This DVD release of a quality Disney film mixes classic animation with live action comedy, music, and romance extremely well while offering standard bloopers, deleted scenes, "making of" featurettes and an extra animal adventure. Prince Edward, played by James Marsden (X-Men, Superman Returns), chases after Princess Giselle (Amy Adams) when they find themselves between worlds.
Adams (Junebug, Talladega Nights) finally gets the high profile role she deserves while Marsden gets to showcase his singing voice and physical stamina. Susan Sarandon plays the Queen who plots behind the scenes as she covets the throne and attacks her perceived threat – the innocent Giselle. Timothy Spall (Harry Potter) plays Nathaniel, another character from the animated homeland. Robert, a divorce lawyer, played by Patrick Dempsey (Grey's Anatomy television series), and his daughter Morgan help Giselle through the entertaining culture shock in the real world Manhattan settings.
Filmmakers somehow keep each element fresh and don't really overuse any cliché, situation or formula. They expertly mix several filmmaking techniques with a rhythmic plot for one hour and 47 minutes. Screenwriters also address the cynical views in the characters and references while producing several original moments amid the remediated material. Philip has a touching breakthrough scene with Giselle when he negates her seemingly delusional wishes of happiness so she doesn't get hurt.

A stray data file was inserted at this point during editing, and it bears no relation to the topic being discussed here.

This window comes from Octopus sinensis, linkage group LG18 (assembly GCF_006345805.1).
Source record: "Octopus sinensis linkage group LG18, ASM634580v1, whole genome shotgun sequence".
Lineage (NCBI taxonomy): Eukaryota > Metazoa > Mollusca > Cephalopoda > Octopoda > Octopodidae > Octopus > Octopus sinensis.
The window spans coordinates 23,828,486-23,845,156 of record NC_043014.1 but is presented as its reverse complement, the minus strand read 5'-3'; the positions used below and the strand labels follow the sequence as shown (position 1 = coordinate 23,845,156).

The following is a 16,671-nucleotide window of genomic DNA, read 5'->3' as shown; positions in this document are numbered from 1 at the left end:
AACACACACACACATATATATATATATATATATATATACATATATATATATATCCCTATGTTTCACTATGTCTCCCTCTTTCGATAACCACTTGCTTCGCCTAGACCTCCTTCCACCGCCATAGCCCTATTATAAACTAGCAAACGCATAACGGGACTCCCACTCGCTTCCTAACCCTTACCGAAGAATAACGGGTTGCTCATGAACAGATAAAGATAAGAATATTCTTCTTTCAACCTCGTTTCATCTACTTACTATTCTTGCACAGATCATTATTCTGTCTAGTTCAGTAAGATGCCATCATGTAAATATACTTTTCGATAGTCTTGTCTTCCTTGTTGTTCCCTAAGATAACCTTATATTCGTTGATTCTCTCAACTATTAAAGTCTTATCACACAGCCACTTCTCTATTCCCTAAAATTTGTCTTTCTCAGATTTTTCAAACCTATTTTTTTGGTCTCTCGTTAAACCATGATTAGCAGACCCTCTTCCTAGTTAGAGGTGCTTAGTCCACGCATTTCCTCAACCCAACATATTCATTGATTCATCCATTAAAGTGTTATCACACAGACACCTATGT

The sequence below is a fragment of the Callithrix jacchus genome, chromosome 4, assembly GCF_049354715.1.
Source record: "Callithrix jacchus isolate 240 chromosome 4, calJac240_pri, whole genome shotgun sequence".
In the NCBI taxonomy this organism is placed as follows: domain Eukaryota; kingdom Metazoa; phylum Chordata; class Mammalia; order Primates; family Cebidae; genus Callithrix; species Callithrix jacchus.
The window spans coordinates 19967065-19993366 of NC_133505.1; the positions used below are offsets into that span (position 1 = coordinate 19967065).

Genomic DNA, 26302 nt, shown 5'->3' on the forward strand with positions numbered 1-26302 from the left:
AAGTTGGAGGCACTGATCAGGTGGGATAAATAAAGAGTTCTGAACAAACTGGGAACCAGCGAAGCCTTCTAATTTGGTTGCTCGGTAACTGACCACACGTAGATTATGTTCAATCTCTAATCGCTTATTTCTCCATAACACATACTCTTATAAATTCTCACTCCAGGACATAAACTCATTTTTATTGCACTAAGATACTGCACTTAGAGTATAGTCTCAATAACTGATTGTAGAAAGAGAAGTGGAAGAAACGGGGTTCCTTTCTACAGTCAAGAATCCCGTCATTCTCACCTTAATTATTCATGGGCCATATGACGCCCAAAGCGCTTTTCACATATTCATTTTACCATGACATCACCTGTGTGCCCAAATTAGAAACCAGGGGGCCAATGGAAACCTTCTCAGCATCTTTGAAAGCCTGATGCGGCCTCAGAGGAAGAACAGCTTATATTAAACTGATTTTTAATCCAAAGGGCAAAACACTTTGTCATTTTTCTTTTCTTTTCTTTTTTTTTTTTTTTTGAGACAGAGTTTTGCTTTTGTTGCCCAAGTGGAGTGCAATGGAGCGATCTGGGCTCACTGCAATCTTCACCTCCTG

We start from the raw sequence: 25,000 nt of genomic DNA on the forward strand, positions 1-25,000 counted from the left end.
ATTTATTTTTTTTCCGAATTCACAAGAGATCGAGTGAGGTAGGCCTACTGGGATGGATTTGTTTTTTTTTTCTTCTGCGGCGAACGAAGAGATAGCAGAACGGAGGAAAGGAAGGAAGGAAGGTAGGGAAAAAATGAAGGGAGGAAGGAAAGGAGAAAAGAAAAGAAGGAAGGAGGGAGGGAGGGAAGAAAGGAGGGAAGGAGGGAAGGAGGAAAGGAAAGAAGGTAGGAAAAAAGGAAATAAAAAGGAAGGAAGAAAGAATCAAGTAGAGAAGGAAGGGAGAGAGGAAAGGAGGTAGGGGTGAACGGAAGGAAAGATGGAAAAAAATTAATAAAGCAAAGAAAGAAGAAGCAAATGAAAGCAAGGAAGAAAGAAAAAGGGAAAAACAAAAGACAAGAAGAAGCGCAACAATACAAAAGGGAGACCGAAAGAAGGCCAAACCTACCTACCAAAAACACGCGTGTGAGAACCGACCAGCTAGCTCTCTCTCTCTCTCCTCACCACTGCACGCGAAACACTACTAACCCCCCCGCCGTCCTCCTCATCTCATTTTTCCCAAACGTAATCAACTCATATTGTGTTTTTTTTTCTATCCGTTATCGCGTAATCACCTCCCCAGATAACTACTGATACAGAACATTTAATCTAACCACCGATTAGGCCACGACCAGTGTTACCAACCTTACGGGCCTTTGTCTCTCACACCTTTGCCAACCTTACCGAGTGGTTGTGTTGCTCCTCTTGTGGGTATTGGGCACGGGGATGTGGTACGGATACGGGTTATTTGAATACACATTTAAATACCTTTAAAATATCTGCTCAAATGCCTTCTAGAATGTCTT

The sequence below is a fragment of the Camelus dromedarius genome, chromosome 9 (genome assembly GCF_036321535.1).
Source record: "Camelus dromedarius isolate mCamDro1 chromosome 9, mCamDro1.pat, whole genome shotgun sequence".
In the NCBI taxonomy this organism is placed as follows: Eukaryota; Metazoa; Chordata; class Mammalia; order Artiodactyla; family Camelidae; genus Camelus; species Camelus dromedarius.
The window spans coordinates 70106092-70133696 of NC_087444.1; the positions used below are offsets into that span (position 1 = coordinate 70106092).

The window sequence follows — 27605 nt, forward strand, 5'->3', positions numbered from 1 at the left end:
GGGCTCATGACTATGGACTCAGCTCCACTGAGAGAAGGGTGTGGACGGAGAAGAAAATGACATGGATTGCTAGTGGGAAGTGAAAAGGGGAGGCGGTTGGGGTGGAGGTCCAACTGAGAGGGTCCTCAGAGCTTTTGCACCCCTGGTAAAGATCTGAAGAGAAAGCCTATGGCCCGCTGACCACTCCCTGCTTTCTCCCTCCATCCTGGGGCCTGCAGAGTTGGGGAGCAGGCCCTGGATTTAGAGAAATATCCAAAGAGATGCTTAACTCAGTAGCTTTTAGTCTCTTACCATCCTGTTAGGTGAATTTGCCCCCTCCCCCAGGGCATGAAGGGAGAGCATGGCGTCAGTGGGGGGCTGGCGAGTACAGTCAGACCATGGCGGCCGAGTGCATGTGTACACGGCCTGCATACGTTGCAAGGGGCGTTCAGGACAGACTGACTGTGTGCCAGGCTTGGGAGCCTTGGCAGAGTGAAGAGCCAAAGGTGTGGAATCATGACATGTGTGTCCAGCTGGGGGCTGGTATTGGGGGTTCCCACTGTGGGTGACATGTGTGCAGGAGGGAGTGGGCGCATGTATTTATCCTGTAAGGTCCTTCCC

Alan Menken and Steven Schwartz again team up for great songs that weave into the live animal special effects, camera magic, and CGI blending. Three Best Song Oscar nominations weren't enough to win while other high quality film elements, like cinematography from Don Burgess, deserved nominations. Even expert Barry Sonnefeld (Men in Black) gets in on the act as co-executive producer. All the filmmakers do a great job of incorporating classic Disney film moments that viewers will discover each time they watch this wonderful film.
Director Kevin Lima (who also voices the cute animal named Pip, a conglomerate of lovable Disney creatures with functions of sidekick and conscience) provides a lot of insight in the home video special features, especially the nice introductions before each deleted scene. He sets the tone in the beginning animation, which is authentic enough so audiences don't initially treat the film like a complete spoof. He optimizes some amazing cityscape settings while breezing through a story light on detail and heavy on escapism. Filmmakers produce some truly genuine moments by showing the action instead of having the characters describe it.
The plot does contain a few missteps like a predictable "romantic consolation prize" subplot and a shopping spree/forced girl bonding moment that echoes Pretty Woman. Filmmakers could've increased their use of Broadway veteran Idina Menzel, who plays Nancy, and Philip's daughter, played by newcomer Rachel Covey.
Several Disney related cameos and Julie Andrew's narration provide the frosting on this appealing cake. Just try not to enjoy yourself. This well-crafted tale comes highly recommended and rated PG for some scary images and mild innuendo. The home video extras aren't too deep but enough to satisfy curiosity and interests in the high profile scene like the "Happy Working Song" sequence.